Living With... Depression
Depression is a serious illness. Health professionals use the words depression, depressive illness or clinical depression to refer to it. It is very different from the common experience of feeling miserable or fed up for a short period of time.
Emily is 40 years old, lives in Manchester and is employed in a full time position within a large organisation. Emily talked to GMMH and agreed to share her experiences of depression.
What was the trigger for your condition?
I was 27 years old and following the birth of my first child, I began suffering from postnatal depression. This lasted for two years. I was in an unhappy relationship which contributed to a pattern of feeling depressed. I stopped eating and sleeping properly and this contributed to my anxiety.
How did it affect you?
I felt like I was removed from society and I didn’t want to be around people, even my friends and family. I left my job as it involved a lot of lone working which I found was detrimental to my condition.
My sleep pattern was disrupted and I alternated from not being able to sleep at night to feeling exhausted and having no energy to complete even the most basic tasks. I also lost my appetite and didn’t want to eat. I felt extremely disorientated and this was mainly caused by my anxiety which made everything seem worse.
What did you do?
When I began to suffer from postnatal depression I visited my GP who was extremely supportive and said that my depression could have been caused by a chemical imbalance as a result of my pregnancy.
The GP monitored me and as the depression did not lift he put me on a course of medication which helped to treat my depression.
I was fortunate to have a strong support network of family and friends to help me care for my child when I was suffering as I didn’t have the energy to do it. I also spoke about my suffering to the health visitor who was also extremely understanding and supportive. She told me that there were many other women who also went through the same experience so I was not alone.
I read a lot about depression when I was recovering. I found that professional publications which give facts about the condition were really helpful to me to understand what I was experiencing and to help me make sense of my condition.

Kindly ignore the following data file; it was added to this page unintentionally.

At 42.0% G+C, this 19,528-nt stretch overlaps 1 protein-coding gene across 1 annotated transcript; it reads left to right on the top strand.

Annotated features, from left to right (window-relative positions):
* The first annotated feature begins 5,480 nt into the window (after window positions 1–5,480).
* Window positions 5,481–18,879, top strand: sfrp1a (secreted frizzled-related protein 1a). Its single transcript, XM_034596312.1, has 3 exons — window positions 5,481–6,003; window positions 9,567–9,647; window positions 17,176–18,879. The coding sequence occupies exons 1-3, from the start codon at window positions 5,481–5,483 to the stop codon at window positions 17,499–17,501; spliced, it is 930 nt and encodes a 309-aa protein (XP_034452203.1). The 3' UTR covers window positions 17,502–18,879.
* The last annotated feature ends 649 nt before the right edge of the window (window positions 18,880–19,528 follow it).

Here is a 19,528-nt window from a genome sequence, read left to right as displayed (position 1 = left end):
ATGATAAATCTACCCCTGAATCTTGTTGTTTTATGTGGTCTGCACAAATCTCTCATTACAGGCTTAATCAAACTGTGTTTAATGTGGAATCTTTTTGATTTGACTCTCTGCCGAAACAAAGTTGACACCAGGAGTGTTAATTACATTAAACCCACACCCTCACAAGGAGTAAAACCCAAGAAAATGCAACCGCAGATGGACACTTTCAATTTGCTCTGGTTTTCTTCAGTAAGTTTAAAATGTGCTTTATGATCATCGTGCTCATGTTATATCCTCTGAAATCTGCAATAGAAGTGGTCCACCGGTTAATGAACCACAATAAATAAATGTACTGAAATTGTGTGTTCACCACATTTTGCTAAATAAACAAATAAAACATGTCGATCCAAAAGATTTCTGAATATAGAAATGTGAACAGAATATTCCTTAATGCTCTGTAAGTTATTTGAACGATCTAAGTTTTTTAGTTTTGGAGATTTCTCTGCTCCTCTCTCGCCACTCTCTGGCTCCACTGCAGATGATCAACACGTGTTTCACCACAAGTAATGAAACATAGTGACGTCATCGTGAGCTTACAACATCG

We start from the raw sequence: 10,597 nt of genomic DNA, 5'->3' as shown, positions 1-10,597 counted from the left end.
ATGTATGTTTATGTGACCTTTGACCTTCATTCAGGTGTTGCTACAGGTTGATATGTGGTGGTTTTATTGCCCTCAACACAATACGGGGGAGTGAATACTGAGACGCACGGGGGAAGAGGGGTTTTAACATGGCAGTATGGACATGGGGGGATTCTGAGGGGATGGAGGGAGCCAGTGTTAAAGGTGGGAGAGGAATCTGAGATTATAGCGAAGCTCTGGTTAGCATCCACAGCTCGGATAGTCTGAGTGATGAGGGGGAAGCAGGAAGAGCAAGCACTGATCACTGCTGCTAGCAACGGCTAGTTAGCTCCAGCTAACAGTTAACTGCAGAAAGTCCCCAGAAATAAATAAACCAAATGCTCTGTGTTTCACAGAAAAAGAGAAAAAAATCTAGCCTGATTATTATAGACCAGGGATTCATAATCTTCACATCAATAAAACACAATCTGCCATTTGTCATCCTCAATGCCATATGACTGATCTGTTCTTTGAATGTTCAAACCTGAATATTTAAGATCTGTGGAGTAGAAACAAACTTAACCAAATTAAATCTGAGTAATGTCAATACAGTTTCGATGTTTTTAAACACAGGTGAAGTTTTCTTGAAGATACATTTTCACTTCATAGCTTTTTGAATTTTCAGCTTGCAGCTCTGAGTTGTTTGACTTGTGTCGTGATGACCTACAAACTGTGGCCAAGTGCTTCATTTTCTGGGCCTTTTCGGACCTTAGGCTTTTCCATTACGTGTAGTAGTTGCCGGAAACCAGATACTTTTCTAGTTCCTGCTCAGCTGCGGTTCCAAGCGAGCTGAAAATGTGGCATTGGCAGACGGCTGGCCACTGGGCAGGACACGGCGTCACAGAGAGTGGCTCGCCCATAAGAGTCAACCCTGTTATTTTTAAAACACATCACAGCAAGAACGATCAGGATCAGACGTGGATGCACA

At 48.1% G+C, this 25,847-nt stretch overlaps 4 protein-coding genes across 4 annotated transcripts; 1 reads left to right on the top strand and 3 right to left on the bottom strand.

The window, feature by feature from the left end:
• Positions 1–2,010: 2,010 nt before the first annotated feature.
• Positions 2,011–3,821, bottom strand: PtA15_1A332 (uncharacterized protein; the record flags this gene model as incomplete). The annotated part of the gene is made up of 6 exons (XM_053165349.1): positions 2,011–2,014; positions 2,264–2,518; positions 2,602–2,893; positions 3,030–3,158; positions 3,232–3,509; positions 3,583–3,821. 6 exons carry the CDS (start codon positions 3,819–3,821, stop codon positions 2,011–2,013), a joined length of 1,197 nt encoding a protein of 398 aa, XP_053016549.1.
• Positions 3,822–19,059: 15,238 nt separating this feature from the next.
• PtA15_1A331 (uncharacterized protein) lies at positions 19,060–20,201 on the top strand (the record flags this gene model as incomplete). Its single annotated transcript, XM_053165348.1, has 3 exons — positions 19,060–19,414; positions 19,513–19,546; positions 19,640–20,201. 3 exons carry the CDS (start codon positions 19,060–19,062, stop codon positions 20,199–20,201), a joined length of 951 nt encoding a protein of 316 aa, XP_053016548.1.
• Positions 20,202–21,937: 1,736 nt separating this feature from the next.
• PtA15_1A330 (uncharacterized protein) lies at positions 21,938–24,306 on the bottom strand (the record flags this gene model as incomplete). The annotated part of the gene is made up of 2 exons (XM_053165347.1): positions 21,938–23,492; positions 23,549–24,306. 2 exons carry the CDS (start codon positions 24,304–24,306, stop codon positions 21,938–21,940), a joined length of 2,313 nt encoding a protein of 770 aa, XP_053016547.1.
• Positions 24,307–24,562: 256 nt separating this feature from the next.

How do you feel now?
People who know me now say I am a much happier person than I was when I was suffering from depression. I was a shadow of my former self and didn’t want to socialise or engage with other people. I had to make lifestyle changes in order to help myself. I ended my negative relationship and made sure I ate as well as possible and began exercising and taking pride in my appearance.
I am definitely a stronger person as a result of my experience. I have a lot of empathy for people who are suffering from depression and can spot the signs in others.
I have a positive outlook on life and am more patient and appreciative of everything and I jump at new opportunities rather than waiting for things to happen to me.
I let each bout of depression take its course and don’t feel guilty about it as previously I suffered extreme guilt when I was depressed.
How did you begin your recovery?
It took a very long time. I still have periods of depression today but I know how to spot the signs and I ensure I am eating well and getting enough sleep and I tell myself that I will be ok and I can get through it.
My main recovery tool was to remove the negative things in my life as they were making me unwell and giving the depression a reason to return. My support network really helped me and they helped with my recovery by talking to me.
What advice would you give to people who think they may also be suffering from depression?
My advice would be don’t keep your feelings bottled up, speak to somebody you trust. Visit your GP and ask them for help. Also, be wary of some websites which give other peoples stories and don’t be tempted to diagnose yourself.
You can also visit the depression alliance, which is a registered charity for support and advice. You can get through it and help and support is available for everyone who is affected.
Due to the sensitivity of the subject matter and person, ‘Emily’ is a pseudonym.